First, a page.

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FTT finds ignoring VAT error was deliberate act

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The first-tier tribunal (FTT) finds the director’s actions were deliberate when he decided not to check the company’s final VAT return which omitted significant amounts of output VAT.

27th Jul 2021
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The case

Chohan was incorporated on 20 May 2014 and registered for VAT with effect from 1 June 2014. Its sole income arose from a property that was purchased including VAT. That property was opted to tax and let to Chohan’s associated company: Fazteck Limited.

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Replies (11)

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By vatmind
28th Jul 2021 11:44

Thanks for this interesting summary. It would be useful to have a link to the case or at least the case reference number so it can be found online.

Thanks (1)
Replying to vatmind:
rebecca cave
By Rebecca Cave
28th Jul 2021 13:58

I've now added in the link to the case report.

Thanks (1)
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By hfiddes
28th Jul 2021 12:56

Fascinating and I love it when judges get a good analogy in ;)

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By AndyC555
28th Jul 2021 13:09

"For completeness, I would mention that Ms Drummond in her witness statement says
that Mr Bashir, together with one of his brothers, appeared in the Dundee Sheriff Court in
connection with a suspicious fire at Chohan's property and an alleged insurance fraud in
October 2020".

This presumably being the fire in which all of Bashir's VAT records (although apparently nothing else) were destroyed.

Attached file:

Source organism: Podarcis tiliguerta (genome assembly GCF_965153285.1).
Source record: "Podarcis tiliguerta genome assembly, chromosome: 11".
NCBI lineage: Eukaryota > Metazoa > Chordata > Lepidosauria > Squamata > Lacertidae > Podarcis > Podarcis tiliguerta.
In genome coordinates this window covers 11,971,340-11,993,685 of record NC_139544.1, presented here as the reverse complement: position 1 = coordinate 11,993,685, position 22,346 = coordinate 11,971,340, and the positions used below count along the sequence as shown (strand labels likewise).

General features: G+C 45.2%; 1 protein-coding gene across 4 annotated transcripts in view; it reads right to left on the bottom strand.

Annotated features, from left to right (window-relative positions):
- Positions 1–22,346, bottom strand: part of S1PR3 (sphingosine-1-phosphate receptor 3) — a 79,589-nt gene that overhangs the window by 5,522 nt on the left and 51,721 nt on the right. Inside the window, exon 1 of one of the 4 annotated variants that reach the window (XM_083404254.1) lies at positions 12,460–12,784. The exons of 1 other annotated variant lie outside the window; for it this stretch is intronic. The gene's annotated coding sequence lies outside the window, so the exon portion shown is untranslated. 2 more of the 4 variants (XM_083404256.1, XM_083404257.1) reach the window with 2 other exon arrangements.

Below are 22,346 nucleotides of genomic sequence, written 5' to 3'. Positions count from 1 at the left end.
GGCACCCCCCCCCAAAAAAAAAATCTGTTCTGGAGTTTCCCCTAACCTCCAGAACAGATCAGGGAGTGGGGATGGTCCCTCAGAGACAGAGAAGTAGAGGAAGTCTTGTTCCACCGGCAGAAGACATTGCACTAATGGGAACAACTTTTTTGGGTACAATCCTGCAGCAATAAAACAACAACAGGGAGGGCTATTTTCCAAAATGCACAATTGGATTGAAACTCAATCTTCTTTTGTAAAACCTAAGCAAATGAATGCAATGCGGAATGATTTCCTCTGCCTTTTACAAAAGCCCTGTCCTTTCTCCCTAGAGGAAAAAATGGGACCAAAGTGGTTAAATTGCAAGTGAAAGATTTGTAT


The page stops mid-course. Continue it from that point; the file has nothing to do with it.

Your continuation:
Thanks (2)
Replying to AndyC555:
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By AnnAccountant
28th Jul 2021 14:24

When I worked in tax investigations for a firm, pretty much every client accused of having their hand in the till had had a fire or (more usually) isolated flood that destroyed important records.

Thanks (1)
Replying to AnnAccountant:
paddle steamer
By DJKL
28th Jul 2021 17:18

I had one for a nightclub where an irrate former manager had " thrown them in the Firth of Forth"

Thanks (0)
Replying to AnnAccountant:
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By Paul Crowley
30th Jul 2021 21:30

Floods are just a tiny bit more credible as having happened
But floods still leave the paper in the building

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By Springfield
28th Jul 2021 14:59

Nothing about the inefficient workings of HMRC ever surprises me so I'll just pose these questions:

Why, if the VAT return was submitted in March 2016 did it take until April 2018 for HMRC to visit a then a non-VAT registered company.

Does HMRC's VAT system enable it to see what the net VAT paid/reclaimed is for any business across its VATable lifetime? If so, it should have been on this as soon as the final return was sent in.

Why did it take another year to make the assessment in March 2019?